The second narrator, Snorri Sturlson (1179-1241), is one of the most outstanding figures in medieval Icelandic history. The wife of a rival in a lawsuit had attacked Snorri’s father with a knife, declaring “I’ll make you one-eyed like your hero Odin!” and after the attack, in order to prevent a deadly blood-feud between the families, Jón Loftsson, a member of the royal house of Norway, volunteered to make reparations. Instead of money, he volunteered to adopt and raise the victim’s third son, so young Snorri was raised among nobility, and received the very best education. He soon gained a reputation as one of the most learned poets and scholars in the north, and was twice elected Lawspeaker of the Allthing (the only real elected office in Medieval Iceland). He was famed for his encyclopedic knowledge of Viking culture and mythology, and, like any good skald, knew many verses and lists by heart. Later in his life Snorri fell into complicated politics between Iceland and the royals of Norway, who were attempting to assert authority over Iceland. After many daring but unsuccessful political adventures, Snorri took to co-habitating with Hallveig, the wealthiest widow in Iceland. When she died, her sons by her former husband struggled with Snorri over the inheritance. The squabble, fired by political tensions, led to a plot, and Snorri was ultimately assassinated in a night raid. He left behind many histories and poems, a vastly transformed political world, and the Prose Edda, which, though less important at the time of its drafting, is critically important now as one of very few Norse mythological texts to survive.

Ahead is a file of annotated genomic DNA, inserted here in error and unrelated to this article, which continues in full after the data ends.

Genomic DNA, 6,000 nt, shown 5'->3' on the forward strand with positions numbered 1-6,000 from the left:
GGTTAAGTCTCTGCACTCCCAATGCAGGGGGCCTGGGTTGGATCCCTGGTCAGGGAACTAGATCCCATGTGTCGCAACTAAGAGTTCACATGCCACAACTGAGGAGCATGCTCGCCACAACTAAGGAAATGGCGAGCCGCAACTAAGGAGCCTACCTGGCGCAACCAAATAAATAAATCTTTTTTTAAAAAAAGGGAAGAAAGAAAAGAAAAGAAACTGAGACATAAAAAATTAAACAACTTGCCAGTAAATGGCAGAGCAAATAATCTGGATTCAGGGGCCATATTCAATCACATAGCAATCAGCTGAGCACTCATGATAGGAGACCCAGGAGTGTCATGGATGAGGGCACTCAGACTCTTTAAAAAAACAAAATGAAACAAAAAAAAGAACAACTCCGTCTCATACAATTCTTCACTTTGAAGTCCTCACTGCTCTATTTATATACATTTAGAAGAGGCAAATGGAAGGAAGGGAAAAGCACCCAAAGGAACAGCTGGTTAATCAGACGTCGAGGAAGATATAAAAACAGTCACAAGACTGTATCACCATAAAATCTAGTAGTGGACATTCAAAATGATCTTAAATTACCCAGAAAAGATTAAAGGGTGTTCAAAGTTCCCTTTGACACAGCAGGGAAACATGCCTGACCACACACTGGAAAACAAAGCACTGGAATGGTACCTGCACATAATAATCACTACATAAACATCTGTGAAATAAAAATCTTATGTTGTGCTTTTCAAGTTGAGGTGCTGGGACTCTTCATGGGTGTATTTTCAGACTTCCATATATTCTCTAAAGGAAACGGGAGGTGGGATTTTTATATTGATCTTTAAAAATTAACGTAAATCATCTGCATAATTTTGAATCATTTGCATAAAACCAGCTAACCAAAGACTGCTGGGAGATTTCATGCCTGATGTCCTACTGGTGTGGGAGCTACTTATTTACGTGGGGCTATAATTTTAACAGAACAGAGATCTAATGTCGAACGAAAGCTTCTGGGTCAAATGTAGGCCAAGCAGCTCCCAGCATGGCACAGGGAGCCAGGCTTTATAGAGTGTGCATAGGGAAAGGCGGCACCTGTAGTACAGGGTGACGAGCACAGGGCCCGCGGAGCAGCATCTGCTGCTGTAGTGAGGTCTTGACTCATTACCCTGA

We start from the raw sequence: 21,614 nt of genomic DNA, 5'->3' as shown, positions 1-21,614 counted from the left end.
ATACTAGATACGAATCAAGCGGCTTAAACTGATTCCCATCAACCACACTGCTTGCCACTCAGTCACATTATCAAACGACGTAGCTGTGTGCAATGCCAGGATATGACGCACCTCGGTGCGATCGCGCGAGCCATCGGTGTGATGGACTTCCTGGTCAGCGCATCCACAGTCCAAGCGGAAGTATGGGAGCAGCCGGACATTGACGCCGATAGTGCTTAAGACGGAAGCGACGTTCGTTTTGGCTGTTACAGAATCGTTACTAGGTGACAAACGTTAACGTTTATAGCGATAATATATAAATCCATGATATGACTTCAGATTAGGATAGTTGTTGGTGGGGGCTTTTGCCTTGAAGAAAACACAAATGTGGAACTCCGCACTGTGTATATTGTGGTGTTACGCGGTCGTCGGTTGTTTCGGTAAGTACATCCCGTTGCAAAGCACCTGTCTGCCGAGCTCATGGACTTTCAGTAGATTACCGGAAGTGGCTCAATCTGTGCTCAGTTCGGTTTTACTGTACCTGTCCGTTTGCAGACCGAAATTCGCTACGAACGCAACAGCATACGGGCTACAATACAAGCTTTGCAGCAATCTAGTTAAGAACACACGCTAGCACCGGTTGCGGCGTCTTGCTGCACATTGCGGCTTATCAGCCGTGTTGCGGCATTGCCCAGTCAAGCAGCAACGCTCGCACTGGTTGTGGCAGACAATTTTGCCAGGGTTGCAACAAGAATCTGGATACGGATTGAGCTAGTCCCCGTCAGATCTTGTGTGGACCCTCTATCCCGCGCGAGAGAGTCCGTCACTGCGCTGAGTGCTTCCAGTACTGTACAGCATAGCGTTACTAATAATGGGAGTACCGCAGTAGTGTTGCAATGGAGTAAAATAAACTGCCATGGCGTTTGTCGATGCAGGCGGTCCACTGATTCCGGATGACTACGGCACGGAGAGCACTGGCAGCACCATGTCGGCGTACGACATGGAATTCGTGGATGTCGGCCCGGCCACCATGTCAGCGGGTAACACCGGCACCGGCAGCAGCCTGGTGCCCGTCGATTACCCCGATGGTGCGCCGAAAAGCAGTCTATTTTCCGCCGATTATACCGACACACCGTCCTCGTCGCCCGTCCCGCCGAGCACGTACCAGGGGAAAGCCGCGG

The next track is My Brother, My Enemy, an angry duet between Odin and Loki. It's ferocious, moving, and intense. It also sheds light on Loki's own motives, making him more sympathetic than he is in most accounts.

This fierce and angry duet for the Norse gods Odin and Loki is one of the centerpieces of our Sundown Norse myth album project. In Norse mythology, the end of the world, Ragnarok, comes about as a form of cosmic retribution when the gods break their oaths too many times. Ragnarok is ultimately brought about by the enmity between Odin Allfather, Lord of Asgard and god of wisdom, war and witchcraft, and his blood-brother Loki. The song expands upon the myth, exploring the details of how these two central figures, once the best of friends and later the bitterest of enemies, feel about each other and the conflict which has doomed all Creation.

Loki comes from the race of Jotuns or ice giants, the traditional enemy of the gods, but while Jotuns are normally brutish and ugly, Loki is handsome and winning, with a brilliant mind and the ability to take any shape he chooses. Odin was impressed by Loki and invited him to Asgard to become his blood brother, and the two swore never to harm the other, allow the other to be harmed, or accept food or drink which was not also offered to the other. They were unable to keep this oath, because Loki was a wild and untameable trickster, and the rift between gods and giants was too deep.

You can pre-order Sundown here -- in formats ranging from CD to DVD to score to libretto. I got to hear Ada and Lauren perform many of these songs at an intimate room party in at FenCon in Dallas last September, and the experience was incredibly. The group performs at many science fiction conventions, and if you ever get the chance to hear them, you really, really shouldn't miss it.

Sassafrass Music

Start the discussion at bbs.boingboing.net